Distribution center location problems have been widely investigated for a long time. Li Feng et al. adopted a mix integer programming to distribution center location considering carbon emission [1F. Li, T. Liu, H. Zhang, R. Cao, W. Ding, and J.P. Fasano, "Distribution center location for green supply chain", Service Operat. Logist. Inform., vol. 2, pp. 2951-2956, 2008.]. Yang Lixing et al. proposed a chance-constrained programming model for distribution center location on the assumption that setup cost, turnover cost and demands of customers are fuzzy variables [2L. Yang, X. Ji, Z. Gao, and K. Li, "Logistics distribution centers location problem and algorithm under fuzzy environment", J. Comput. Appl. Math., vol. 208, no. 2, pp. 303-315, 2007. [http://dx.doi.org/10.1016/j.cam.2006.09.015] ]. Sun Huijun et al. considered benefits of customers and logistics planning departments, and presented a bi-level programming model to seek the optimal location for logistics distribution centers [3H. Sun, Z. Gao, and J. Wu, "A bi-level programming model and solution algorithm for the location of logistics distribution centers", Appl. Math. Model., vol. 32, no. 4, pp. 610-616, 2008. [http://dx.doi.org/10.1016/j.apm.2007.02.007] ]. Baohua Wang et al. proposed a robust optimization model using the formation of regret model to locate logistics center under uncertain environment [4W. Baohua, and H.E. Shiwei, "Robust optimization model and algorithm for logistics center location and allocation under uncertain environment", J. Transp. Syst. Eng. Inf. Technol., vol. 9, no. 2, pp. 69-74, 2009. [http://dx.doi.org/10.1016/S1570-6672(08)60056-2] ]. Chen-Tung Chen put forward a new fuzzy multiple criteria decision-making method to deal with distribution center location selection problem [5C. Chen, "A fuzzy approach to select the location of the distribution center", Fuzzy Sets Syst., vol. 118, no. 1, pp. 65-73, 2001. [http://dx.doi.org/10.1016/S0165-0114(98)00459-X] ]. Liu Sen et al. used a new hybrid heuristic algorithm combining rough set methods and fuzzy logic to deal with the determination of optimal distribution center location [6S. Liu, F.T. Chan, and S.H. Chung, "A study of distribution center location based on the rough sets and interactive multi-objective fuzzy decision theory", Robot. Comput.-Integr. Manuf., vol. 27, no. 2, pp. 426-433, 2011. [http://dx.doi.org/10.1016/j.rcim.2010.09.003] ]. Li Ye et al. proposed a comprehensive methodology integrating AFS (Axiomatic Fuzzy Set) and TOPSIS (Technique for Order Preference by Similarity to an Ideal Solution) for region logistics center location [7Y. Li, X. Liu, and Y. Chen, "Selection of logistics center location using Axiomatic Fuzzy Set and TOPSIS methodology in logistics management", Expert Syst. Appl., vol. 38, no. 6, pp. 7901-7908, 2011. [http://dx.doi.org/10.1016/j.eswa.2010.12.161] ].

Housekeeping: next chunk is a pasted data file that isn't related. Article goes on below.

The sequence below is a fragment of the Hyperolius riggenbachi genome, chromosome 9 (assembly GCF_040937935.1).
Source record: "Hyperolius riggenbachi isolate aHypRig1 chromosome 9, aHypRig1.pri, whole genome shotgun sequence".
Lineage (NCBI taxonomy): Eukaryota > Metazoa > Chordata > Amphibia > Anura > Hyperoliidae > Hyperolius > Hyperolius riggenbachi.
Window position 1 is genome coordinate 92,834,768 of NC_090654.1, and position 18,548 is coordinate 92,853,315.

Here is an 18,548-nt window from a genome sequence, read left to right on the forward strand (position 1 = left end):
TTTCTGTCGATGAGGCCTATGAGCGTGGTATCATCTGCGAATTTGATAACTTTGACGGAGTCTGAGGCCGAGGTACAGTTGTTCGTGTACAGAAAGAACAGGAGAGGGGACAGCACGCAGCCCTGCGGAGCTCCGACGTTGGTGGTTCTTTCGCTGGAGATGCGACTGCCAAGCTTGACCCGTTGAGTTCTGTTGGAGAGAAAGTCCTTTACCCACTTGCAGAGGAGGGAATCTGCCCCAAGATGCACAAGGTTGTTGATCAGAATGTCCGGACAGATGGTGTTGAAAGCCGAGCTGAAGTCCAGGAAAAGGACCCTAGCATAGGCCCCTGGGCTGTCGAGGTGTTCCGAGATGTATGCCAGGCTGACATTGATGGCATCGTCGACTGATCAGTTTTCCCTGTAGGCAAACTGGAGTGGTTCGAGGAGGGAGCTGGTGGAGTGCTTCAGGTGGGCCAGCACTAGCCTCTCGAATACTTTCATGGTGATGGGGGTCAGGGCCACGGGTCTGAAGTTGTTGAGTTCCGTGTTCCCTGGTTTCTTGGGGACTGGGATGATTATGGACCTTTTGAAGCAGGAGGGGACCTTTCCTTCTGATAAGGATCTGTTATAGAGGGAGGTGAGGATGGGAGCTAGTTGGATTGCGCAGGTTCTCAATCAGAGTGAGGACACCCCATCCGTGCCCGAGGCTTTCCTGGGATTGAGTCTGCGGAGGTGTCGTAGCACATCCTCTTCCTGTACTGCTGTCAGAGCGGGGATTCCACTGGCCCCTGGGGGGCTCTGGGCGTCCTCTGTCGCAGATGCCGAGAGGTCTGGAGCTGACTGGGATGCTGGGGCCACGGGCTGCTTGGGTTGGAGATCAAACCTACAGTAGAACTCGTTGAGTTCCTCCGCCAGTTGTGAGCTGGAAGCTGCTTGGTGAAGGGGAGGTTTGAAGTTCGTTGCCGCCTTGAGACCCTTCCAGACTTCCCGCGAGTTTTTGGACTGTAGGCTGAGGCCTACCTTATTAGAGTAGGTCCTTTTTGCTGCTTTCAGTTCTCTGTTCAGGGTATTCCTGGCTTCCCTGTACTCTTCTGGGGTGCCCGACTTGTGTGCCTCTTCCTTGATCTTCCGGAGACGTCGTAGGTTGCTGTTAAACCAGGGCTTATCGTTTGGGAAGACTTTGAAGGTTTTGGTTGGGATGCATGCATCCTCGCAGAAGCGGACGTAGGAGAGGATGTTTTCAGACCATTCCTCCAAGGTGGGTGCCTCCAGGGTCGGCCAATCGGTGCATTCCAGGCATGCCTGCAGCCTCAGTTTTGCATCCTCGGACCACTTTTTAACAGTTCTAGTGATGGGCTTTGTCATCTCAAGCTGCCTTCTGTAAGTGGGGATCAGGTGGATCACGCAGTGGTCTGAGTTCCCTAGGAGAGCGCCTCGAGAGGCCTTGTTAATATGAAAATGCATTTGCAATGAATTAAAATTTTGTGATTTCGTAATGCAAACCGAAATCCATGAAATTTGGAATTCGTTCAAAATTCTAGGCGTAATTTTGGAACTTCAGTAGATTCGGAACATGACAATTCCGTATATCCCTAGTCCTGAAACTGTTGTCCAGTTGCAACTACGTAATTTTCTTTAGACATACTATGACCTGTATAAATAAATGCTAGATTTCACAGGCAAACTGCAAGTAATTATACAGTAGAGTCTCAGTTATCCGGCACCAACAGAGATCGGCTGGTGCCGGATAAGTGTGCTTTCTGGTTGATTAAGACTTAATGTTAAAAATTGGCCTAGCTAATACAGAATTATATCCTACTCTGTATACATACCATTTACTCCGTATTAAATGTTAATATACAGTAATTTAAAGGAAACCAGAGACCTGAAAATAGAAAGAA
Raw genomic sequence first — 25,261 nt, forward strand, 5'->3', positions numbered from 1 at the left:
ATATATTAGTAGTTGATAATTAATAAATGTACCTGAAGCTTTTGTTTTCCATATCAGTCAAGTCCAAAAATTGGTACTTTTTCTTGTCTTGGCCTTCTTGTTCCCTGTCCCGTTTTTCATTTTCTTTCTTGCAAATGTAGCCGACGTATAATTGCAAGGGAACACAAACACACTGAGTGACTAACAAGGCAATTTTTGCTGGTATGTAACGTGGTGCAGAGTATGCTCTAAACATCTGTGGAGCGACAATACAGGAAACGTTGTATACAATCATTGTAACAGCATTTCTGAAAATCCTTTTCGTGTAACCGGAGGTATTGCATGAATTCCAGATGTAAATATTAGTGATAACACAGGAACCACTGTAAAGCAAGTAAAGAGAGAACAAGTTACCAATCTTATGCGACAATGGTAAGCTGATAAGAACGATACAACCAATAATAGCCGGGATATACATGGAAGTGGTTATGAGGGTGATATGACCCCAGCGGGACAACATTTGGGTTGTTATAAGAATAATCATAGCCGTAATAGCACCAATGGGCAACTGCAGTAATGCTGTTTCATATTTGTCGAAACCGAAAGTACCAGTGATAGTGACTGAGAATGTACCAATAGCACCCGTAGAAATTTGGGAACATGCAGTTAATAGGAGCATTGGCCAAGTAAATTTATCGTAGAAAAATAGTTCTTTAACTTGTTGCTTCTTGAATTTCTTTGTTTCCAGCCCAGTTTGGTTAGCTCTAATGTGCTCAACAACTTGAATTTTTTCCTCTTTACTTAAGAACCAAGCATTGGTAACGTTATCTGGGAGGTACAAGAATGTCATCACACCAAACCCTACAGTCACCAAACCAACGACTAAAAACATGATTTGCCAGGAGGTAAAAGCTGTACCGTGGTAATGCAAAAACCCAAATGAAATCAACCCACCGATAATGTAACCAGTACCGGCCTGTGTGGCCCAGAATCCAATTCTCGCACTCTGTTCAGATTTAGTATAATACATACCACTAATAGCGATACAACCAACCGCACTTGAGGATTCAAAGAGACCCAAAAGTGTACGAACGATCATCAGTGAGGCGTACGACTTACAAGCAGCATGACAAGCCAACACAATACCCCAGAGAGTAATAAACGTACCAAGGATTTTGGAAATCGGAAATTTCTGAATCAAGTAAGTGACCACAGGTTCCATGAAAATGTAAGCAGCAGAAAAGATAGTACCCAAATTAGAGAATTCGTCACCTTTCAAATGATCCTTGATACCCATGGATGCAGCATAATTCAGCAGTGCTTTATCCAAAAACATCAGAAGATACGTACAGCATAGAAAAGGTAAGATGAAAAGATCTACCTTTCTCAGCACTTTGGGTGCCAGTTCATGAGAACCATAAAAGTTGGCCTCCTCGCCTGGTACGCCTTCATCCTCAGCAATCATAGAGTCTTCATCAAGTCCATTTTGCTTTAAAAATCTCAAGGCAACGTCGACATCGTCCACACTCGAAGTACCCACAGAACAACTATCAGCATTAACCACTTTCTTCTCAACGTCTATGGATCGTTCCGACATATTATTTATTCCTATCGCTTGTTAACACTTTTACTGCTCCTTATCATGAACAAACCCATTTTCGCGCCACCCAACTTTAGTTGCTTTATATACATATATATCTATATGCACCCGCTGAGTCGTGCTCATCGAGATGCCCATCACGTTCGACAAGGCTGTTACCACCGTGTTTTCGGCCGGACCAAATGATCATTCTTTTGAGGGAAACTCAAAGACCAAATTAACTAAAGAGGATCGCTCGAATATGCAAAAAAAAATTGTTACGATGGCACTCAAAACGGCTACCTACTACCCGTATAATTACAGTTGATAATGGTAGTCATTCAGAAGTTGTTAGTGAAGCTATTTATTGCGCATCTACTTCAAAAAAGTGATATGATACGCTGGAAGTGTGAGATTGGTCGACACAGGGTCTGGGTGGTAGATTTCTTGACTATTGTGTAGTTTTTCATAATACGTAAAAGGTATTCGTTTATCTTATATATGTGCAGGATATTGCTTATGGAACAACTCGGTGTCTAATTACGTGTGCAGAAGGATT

Although these studies have provided many methods for distribution center location, the distribution center location problems for earthquake relief supplies are seldom mentioned. When an earthquake occurs, uncertainties exist in various aspects including uncertain relief materials supply, uncertain casualties, uncertain demand in affected areas and uncertain road damage. These uncertainties are important influencing factors and huge challenges for distribution center location problems, of which uncertain road damage is most intractable. Different degrees of road damage lead to different traffic capacities, which result in different traffic time afterwards. Since time is the major decision factor for earthquake relief supplies transportation optimization, road damage uncertainties should be highly valued and treated in a reasonable manner.
In this study, we mainly focus on the influence of uncertain road damage to distribution center location model and propose a stochastic earthquake relief supplies distribution center location model. The model is based on traditional P-median facility location model and stochastic road damage degree is introduced into the model being treated as a stochastic variable to better fit to actual situation. Monte Carlo simulation method is adopted to simulate the stochastic variable representing actual stochastic road damage situation after earthquake disasters to solve the model.
2. TRADITIONAL FACILITY LOCATION MODELS
Facility location models are analyzed to solve the problems where to locate a set of facilities to minimize or maximize the objective function subject to some constraints. The objective functions could be cost, profit, facility number, response time and so on. Based on the types of objective functions, the common traditional location models could be categorized into three kinds: covering models, P-median models and P-center models.